NIH sees surge in open-access manuscripts; Innovative Interfaces updates Encore; Sequel pulled from Kickstarter for copyright infringement; PLOS journals optimized for tablets; Nook: shelved by Barnes & Noble; Elsevier announces the launch of a new journal;

nih-headquarters - schoolstarttime.org NIH Sees Surge in Open-Access Manuscripts

Citing Nature News Blog, InfoDOCKET reports that US National Institutes of Health (NIH) is seeing positive results from a crackdown on enforcement of its public access policy that it began in the spring of 2013. “In May, authors approved more than 10,000 peer-reviewed manuscripts arising from NIH-funded research to go into the agency’s online free repository, PubMed Central. That’s a huge jump from the average 5,100 per month in 2011–12, and suggests the agency is nearing its goal of getting everyone it funds to make their papers publicly available. (Numbers available in csv format; the NIH also publishes them, so far without the May update, here)…”

“Following a rigorous value assessment, the Libraries on the ten UC campuses and the California Digital Library (CDL) have discontinued their systemwide Taylor & Francis journals license in favor of local campus subscriptions effective January 1, 2013.  Three important systemwide principles were the basis for the decision:  achieving sustainable pricing, better aligning cost to value, and maintaining the highest quality journal content possible across a broad range of disciplines…”

A post in Information Today notes that  “Innovative Interfaces released Encore ES, a new version of its Encore Synergy discovery application. EBSCO Discovery Service’s full-text articles are now integrated into Encore ES along with ebooks from 3M Cloud Library and OverDrive. The company plans to update Encore ES with more vendors in the future…”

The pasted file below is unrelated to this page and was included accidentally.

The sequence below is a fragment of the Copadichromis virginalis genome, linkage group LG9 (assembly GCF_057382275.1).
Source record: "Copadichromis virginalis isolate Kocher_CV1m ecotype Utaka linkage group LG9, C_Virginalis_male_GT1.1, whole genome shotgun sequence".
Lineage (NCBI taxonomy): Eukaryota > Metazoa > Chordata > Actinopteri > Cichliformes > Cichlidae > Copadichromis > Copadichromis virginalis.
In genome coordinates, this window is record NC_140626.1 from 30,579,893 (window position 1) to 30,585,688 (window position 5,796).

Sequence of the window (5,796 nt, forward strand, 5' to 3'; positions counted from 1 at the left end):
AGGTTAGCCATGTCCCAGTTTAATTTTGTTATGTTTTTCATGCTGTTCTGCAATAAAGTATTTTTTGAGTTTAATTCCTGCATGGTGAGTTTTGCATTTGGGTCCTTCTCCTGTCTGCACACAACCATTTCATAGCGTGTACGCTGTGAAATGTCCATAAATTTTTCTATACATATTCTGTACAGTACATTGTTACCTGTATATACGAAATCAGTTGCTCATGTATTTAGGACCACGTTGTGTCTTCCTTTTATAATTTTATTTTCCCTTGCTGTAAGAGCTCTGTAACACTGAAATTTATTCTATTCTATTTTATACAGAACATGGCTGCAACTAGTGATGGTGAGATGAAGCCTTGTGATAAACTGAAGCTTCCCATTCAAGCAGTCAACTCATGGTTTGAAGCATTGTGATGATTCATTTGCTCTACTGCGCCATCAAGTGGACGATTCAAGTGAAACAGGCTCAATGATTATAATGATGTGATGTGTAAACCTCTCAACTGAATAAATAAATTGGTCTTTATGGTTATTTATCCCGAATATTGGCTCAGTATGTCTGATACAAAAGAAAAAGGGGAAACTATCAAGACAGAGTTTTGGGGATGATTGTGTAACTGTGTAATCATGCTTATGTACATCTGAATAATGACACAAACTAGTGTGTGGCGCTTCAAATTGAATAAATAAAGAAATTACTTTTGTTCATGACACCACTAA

copyright - microsoft clip art

Laura Hazard Owen reports in PaidContent that “a sequel to Maurice Sendak’s Where the Wild Things Are was pulled from Kickstarter after publisher HarperCollins issued a takedown notice…”

Since being redesigned in Dec. 2012 PLOS journals have “always worked on tablets.”  However, according to their blog, PLOS is now optimizing their journals to suit tablets “as part of our continued roll-out of site enhancements to meet the needs of our community…  new site features … such as more prominent figures and a figshare widget to visualize Supporting Information files, are ideally suited to the tablet’s touch interface. Improvements to content navigation are also supported by the addition of touch and swipe capability…”

According to TeleRead, “late last week Barnes & Noble, Inc. announced that it will no longer be producing most of the NOOK line of tablets on their own, bowing out of competition with Apple, Google, and Amazon.com for the battle of the e-book reader.

Elsevierlogo120KnowledgeSpeak reports that “STM publisher Elsevier has announced the launch of a new journal – Water Resources and Economics. The journal is published in association with the International Water Association (IWA) and the European Association of Environmental and Resource Economists (EAERE). The first issue of the journal is a special issue presenting findings from the 10th Annual Meeting of the International Water Resource Economics Consortium and is now available for free online on ScienceDirect…”

 

 

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